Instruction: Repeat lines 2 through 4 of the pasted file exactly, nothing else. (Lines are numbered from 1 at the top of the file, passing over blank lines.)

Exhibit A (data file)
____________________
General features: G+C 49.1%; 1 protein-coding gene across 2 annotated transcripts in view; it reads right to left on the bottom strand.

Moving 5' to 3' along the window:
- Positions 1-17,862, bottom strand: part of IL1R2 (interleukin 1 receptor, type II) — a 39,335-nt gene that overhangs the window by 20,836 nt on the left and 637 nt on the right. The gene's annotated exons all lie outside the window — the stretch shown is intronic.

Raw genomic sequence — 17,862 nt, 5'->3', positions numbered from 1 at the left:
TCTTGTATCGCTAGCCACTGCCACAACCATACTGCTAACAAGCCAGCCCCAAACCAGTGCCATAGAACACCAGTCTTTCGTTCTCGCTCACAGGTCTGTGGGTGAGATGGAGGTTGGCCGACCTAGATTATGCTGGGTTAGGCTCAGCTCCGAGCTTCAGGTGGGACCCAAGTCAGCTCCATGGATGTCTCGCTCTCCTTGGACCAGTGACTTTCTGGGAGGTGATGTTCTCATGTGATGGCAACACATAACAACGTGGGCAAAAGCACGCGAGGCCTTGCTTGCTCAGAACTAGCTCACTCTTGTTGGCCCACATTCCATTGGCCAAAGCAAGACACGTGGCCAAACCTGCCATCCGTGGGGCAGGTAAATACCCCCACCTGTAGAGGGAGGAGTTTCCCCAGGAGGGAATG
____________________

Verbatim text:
Moving 5' to 3' along the window:
- Positions 1-17,862, bottom strand: part of IL1R2 (interleukin 1 receptor, type II) — a 39,335-nt gene that overhangs the window by 20,836 nt on the left and 637 nt on the right. The gene's annotated exons all lie outside the window — the stretch shown is intronic.

Raw genomic sequence — 17,862 nt, 5'->3', positions numbered from 1 at the left: